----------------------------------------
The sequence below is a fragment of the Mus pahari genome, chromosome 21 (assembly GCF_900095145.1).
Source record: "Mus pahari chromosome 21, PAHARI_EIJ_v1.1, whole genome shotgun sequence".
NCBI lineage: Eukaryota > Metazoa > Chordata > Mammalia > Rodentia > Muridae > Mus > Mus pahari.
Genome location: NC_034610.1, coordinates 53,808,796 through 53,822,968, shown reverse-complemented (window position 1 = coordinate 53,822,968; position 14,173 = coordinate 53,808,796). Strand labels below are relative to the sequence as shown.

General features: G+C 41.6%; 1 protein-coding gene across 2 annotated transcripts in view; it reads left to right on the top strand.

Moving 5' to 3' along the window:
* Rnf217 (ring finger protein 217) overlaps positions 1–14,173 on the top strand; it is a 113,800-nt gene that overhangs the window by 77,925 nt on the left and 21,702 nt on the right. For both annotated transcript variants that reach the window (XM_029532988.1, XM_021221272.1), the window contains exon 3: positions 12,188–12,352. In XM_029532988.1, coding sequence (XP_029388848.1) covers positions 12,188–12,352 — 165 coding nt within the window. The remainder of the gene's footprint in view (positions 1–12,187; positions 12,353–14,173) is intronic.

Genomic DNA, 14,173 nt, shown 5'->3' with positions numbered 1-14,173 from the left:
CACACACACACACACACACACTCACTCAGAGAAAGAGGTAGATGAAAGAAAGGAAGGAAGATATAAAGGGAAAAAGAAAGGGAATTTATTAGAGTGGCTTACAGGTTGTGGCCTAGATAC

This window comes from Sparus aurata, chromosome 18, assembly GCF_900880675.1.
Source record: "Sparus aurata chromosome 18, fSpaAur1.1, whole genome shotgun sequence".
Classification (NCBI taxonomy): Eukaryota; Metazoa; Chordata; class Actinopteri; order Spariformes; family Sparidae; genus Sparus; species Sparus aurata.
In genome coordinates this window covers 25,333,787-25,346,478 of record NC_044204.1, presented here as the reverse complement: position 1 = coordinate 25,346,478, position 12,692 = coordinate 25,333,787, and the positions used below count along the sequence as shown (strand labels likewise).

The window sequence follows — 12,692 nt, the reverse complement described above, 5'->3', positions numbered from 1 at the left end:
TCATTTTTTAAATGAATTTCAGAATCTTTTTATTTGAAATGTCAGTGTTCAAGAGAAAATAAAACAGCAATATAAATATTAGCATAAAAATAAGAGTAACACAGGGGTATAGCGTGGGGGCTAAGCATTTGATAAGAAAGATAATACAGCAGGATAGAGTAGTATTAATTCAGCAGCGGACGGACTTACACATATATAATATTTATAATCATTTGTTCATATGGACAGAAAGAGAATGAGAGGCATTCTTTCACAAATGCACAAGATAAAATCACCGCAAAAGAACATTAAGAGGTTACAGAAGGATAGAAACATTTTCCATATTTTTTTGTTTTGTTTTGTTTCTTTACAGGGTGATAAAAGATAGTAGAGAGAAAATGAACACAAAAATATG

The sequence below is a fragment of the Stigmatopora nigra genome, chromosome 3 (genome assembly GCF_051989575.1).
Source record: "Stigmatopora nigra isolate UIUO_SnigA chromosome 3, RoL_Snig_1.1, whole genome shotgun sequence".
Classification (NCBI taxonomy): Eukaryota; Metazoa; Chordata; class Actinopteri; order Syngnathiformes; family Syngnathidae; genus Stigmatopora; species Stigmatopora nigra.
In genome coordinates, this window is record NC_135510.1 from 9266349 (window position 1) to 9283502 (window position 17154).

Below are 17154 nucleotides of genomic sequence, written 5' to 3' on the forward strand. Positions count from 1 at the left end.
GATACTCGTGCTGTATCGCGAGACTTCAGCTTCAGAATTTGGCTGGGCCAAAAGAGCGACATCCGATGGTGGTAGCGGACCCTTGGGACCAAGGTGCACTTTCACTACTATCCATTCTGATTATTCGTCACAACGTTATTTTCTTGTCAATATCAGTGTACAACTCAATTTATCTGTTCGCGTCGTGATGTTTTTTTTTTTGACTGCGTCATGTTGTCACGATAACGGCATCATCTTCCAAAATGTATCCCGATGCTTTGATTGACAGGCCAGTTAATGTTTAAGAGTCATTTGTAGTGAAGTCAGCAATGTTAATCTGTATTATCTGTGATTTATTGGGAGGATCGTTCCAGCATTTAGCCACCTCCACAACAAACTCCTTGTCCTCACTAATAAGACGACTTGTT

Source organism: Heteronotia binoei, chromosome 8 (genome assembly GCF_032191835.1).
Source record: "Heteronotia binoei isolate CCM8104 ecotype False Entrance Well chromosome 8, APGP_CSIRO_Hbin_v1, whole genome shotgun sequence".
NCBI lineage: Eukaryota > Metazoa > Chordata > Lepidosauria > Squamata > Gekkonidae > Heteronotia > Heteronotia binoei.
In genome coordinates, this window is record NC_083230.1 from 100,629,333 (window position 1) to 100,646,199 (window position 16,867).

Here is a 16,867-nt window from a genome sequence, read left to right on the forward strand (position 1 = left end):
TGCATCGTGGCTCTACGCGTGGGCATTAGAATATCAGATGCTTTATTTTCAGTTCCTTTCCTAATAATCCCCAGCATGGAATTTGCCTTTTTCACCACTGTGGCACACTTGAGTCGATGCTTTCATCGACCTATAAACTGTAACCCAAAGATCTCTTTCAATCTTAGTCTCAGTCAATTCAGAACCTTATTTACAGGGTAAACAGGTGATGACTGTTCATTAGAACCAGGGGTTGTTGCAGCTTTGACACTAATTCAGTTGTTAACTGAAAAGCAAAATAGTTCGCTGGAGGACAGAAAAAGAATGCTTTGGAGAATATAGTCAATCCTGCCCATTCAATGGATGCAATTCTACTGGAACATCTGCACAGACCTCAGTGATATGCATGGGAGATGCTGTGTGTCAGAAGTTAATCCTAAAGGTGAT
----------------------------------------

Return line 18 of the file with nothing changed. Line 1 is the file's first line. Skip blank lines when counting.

Classification (NCBI taxonomy): Eukaryota; Metazoa; Chordata; class Actinopteri; order Syngnathiformes; family Syngnathidae; genus Stigmatopora; species Stigmatopora nigra.